Metcalf, L., Askay, D.A., Rosenberg, L.B.: Keeping humans in the loop: pooling knowledge through artificial swarm intelligence to improve business decision making. Calif. Manag. Rev. (2019).  https://doi.org/10.1177/0008125619862256CrossRefGoogle Scholar
  7. 7.
    Rosenberg, L., Willcox, G.: Artificial swarm intelligence. In: Intelligent Systems Conference (IntelliSys), London, UK (2019)Google Scholar
  8. 8.
    Rosenberg, L., Baltaxe, D., Pescetelli, N.: Crowds vs swarms, a comparison of intelligence. In: IEEE 2016 Swarm/Human Blended Intelligence (SHBI), Cleveland, OH (2016)Google Scholar
  9. 9.
    Baltaxe, D., Rosenberg, L., Pescetelli, N.: Amplifying prediction accuracy using human swarms. In: Collective Intelligence 2017, New York, NY (2017)Google Scholar
  10. 10.
    McHale, I.: Sports Analytics Machine (SAM) as reported by BBC. http://blogs.salford.ac.uk/business-school/sports-analytics-machine/
  11. 11.
    Rosenberg, L., et al.: Artificial swarm intelligence employed to amplify diagnostic accuracy in radiology. In: IEMCON 2018, Vancouver, CA (2018)Google Scholar
  12. 12.
    Bonabeau, E.: Decisions 2.0: the power of collective intelligence. MIT Sloan Manag. Rev. 50(2), 45 (2009)Google Scholar
  13. 13.
    Woolley, A.W., Chabris, C.F., Pentland, A., Hashmi, N., Malone, T.W.: Evidence for a collective intelligence factor in the performance of human groups. Science 330(6004), 686–688 (2010)CrossRefGoogle Scholar
  14. 14.
    Surowiecki, J.: The wisdom of crowds. Anchor (2005)Google Scholar
  15. 15.
    Seeley, T.D., Buhrman, S.C.: Nest-site selection in honey bees: how well do swarms implement the ‘best-of-N’ decision rule? Behav. Ecol. Sociobiol. 49, 416–427 (2001)CrossRefGoogle Scholar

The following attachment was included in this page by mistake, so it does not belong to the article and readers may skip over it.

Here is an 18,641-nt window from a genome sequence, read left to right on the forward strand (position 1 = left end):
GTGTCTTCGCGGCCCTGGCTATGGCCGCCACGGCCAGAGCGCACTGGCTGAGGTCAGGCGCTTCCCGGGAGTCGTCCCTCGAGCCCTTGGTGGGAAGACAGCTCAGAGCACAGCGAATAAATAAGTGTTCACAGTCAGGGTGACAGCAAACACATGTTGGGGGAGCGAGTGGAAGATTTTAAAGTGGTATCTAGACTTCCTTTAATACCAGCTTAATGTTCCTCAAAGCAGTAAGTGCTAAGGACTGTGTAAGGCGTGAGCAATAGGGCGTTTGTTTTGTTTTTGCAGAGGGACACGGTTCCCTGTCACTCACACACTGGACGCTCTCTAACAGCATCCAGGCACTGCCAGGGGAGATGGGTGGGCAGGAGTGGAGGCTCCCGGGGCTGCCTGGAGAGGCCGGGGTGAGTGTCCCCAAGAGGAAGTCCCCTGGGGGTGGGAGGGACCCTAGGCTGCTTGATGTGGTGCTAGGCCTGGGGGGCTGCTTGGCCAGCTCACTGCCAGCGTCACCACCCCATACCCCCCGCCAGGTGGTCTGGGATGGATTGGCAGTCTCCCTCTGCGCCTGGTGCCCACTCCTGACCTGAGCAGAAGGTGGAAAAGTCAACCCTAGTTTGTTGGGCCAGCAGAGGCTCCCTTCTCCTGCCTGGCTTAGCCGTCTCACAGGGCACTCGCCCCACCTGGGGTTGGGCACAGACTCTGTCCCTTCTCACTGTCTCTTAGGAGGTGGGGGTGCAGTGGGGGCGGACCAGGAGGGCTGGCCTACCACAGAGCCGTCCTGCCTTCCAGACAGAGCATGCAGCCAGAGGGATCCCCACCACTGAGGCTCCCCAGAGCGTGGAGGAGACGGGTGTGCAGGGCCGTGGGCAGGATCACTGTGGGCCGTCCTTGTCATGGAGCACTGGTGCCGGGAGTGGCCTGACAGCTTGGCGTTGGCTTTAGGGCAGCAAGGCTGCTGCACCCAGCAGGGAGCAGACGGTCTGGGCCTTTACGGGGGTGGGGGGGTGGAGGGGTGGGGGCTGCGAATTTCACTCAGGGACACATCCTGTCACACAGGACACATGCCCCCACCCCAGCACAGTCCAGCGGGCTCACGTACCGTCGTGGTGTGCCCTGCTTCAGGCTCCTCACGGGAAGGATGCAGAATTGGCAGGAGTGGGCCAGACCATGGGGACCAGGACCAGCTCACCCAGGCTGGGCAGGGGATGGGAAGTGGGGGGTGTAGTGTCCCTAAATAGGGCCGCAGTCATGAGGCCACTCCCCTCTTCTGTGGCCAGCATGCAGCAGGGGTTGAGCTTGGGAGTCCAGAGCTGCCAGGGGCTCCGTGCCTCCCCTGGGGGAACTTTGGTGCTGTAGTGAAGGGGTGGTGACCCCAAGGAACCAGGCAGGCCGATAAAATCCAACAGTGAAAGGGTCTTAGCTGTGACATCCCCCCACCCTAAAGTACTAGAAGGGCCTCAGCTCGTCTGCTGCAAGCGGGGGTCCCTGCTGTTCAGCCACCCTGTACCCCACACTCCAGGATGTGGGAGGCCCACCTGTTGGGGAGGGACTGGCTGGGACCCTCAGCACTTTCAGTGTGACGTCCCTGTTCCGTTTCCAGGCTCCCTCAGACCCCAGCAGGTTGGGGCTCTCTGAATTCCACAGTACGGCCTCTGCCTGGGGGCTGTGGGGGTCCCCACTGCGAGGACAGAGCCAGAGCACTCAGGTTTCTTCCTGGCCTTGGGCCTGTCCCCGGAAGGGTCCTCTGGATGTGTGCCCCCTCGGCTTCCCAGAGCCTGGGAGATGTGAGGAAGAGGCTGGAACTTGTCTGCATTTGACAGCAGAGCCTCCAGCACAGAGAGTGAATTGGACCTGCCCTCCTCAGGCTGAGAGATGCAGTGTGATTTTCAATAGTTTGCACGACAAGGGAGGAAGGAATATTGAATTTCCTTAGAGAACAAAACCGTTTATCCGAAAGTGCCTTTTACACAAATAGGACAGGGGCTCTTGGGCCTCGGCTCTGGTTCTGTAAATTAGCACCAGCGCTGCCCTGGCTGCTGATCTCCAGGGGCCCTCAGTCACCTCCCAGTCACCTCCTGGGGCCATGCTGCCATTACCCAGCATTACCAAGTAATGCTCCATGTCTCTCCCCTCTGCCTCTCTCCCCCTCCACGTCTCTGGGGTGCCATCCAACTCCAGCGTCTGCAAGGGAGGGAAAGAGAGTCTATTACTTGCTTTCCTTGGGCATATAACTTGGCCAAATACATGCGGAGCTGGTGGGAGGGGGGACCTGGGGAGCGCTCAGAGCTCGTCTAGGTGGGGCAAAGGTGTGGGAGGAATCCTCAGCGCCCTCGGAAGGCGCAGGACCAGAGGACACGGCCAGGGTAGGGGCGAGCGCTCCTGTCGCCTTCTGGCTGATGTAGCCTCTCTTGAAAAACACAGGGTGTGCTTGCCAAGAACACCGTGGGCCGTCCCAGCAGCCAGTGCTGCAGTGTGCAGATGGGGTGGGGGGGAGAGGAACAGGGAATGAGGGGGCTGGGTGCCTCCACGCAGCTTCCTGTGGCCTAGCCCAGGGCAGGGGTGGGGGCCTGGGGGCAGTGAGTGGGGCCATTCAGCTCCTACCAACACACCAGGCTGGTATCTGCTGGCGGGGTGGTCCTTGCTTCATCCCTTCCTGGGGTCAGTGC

16. 16.
    Marshall, J., Bogacz, R., Dornhaus, A., Planqué, R., Kovacs, T., Franks, N.: On optimal decision-making in brains and social insect colonies. Soc. Interface (2009) Google Scholar
  17. 17.
    Seeley, T.D., et al.: Stop signals provide cross inhibition in collective decision-making by honeybee swarms. Science 335(6064), 108–111 (2012)CrossRefGoogle Scholar
  18. 18.
    Seeley, T.D.: Honeybee Democracy. Princeton University Press, Princeton (2010)Google Scholar
  19. 19.
    Seeley, T.D., Visscher, P.K.: Choosing a home: How the scouts in a honey bee swarm perceive the completion of their group decision making. Behav. Ecol. Sociobiol. 54(5), 511–520 (2003)CrossRefGoogle Scholar
  20. 20.
    Rosenberg, L., Willcox, G.: Artificial swarms find social optima. In: 2018 IEEE Conference on Cognitive and Computational Aspects of Situation Management (CogSIMA 2018), Boston, MA (2018)Google Scholar
  21. 21.
    Willcox, G., Rosenberg, L., Donovan, R., Schumann, H.: Dense neural network used to amplify the forecasting accuracy of real-time human swarms. In: IEEE International Conference on Computational Intelligence and Communication Networks (CICN), (2019)Google Scholar

Copyright information

© Springer Nature Switzerland AG 2020

Authors and Affiliations

  1. 1.Unanimous AISan Luis ObispoUSA

Personalised recommendations